‘no worries bud’

‘no worries’, ‘no problem’, ‘no sweat’ is not the same as ‘my pleasure’, but we often (and erroneously) use it as such…

A colleague recently did a really good job in helping me with some difficulties around a particular project we were both involved in. His efforts meant that things eventually worked out well for both of us. It left me with a feeling of gratitude and connectedness. With these warm feelings informing my words, I sent him a sincere message of thanks. His reply was a brief, ‘no worries bud’.

It was like a splash of cold water on my enthusiasm.

‘No worries bud’… Ok. So at least I can be glad that it didn’t cause you any worries; that there was an absence of negative for you. Even though I thought there was loads of positive…

Maybe I’m being overly sensitive. Or maybe you were just being lazy with your communication. Either way, thank you for teaching me to never use the phrase ‘no worries’, when ‘my pleasure’ is an authentic alternative.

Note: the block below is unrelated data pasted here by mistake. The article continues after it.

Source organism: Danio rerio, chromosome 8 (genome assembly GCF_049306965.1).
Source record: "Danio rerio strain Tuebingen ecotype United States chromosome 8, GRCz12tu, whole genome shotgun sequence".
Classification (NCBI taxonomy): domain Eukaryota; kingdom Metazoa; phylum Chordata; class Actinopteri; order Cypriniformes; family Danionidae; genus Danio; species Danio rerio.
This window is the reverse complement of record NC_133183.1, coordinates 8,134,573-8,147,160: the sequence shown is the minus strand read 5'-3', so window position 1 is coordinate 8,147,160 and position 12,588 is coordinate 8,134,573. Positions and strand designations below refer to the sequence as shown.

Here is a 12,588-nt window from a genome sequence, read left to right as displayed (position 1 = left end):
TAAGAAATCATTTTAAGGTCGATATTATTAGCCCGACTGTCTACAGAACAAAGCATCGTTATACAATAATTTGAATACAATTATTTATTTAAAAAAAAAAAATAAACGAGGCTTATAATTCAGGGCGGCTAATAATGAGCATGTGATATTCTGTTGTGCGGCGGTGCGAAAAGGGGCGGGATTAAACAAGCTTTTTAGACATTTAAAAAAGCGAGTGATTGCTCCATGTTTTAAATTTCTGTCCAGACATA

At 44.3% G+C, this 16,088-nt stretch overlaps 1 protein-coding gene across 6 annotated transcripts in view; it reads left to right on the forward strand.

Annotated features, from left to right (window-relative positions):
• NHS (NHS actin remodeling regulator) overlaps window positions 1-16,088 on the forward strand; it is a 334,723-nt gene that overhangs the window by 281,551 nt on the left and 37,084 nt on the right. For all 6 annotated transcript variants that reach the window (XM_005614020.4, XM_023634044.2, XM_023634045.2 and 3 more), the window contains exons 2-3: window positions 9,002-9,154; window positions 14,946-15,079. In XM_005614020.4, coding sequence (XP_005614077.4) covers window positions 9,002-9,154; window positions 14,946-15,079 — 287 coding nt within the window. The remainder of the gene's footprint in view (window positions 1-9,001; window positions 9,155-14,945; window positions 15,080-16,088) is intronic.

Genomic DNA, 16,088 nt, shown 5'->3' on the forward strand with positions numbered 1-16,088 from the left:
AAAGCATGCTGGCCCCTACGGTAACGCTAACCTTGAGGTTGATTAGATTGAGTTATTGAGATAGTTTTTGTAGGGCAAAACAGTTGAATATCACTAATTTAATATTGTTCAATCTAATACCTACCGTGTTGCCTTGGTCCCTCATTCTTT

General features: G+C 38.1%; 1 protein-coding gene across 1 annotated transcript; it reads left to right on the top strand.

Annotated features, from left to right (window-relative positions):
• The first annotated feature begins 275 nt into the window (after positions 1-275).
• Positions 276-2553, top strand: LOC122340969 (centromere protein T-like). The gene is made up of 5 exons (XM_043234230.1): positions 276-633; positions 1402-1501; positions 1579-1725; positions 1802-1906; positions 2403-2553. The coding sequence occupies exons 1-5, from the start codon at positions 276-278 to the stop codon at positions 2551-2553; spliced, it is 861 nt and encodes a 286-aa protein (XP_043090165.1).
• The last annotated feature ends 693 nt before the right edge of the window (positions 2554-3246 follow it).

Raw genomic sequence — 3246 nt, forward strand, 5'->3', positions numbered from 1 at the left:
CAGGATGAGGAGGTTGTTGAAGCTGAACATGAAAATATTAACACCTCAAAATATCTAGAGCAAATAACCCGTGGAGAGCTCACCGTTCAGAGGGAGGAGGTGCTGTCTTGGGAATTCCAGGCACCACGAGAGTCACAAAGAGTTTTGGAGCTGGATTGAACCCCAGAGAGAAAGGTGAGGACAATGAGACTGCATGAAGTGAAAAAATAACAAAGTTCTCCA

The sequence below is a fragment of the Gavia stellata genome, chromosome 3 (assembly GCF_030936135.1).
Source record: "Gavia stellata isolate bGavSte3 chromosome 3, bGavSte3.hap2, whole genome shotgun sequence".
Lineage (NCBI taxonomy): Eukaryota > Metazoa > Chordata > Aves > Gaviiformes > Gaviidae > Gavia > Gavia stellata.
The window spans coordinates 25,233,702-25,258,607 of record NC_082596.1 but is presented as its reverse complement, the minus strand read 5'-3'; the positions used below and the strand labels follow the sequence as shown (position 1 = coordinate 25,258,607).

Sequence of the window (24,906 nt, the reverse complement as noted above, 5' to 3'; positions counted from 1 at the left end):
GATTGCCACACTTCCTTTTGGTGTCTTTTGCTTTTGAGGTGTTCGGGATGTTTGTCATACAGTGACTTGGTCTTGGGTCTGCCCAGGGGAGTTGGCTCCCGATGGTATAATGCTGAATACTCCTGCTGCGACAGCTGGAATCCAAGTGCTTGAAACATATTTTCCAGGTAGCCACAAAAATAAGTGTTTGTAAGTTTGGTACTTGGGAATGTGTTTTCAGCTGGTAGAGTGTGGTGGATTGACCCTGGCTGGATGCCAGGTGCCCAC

I wondered how many times I might have used the habitual phrases ‘not bad’, ‘no worries’, ‘no sweat’, ‘no hassle’, etc, when that’s not what I really meant. And I wonder how much cold water this might have poured on other people’s enthusiasm. Imagine your child spending hours doing their child-like drawing, and upon enthusiastically showing it to you, you reply ‘not bad’. Or an employee does a good job, or your partner cooks your favourite meal, and your feedback is ‘not bad’. A rather ineffective way to motivate anyone, if motivating them is of any interest.

One corollary is that body language, especially facial expressions of ‘good’ or ‘bad’ things, and the tone of our voice convey significantly more information than the words we use. So if you smiled broadly, your eyes lit up and your arms spread open as you said ‘not bad’ to your child’s drawing or that tasty meal, then your body language will more than cover for your poor choice of words.

But if, like with my colleague, the ‘not bad’ or ‘no worries bud’ is written in an email or a text message, as much of our communication is today, then words are the only evidence I have to go on. It’s not a bad response, but it’s also not good.

PS: I hope this article is not bad.

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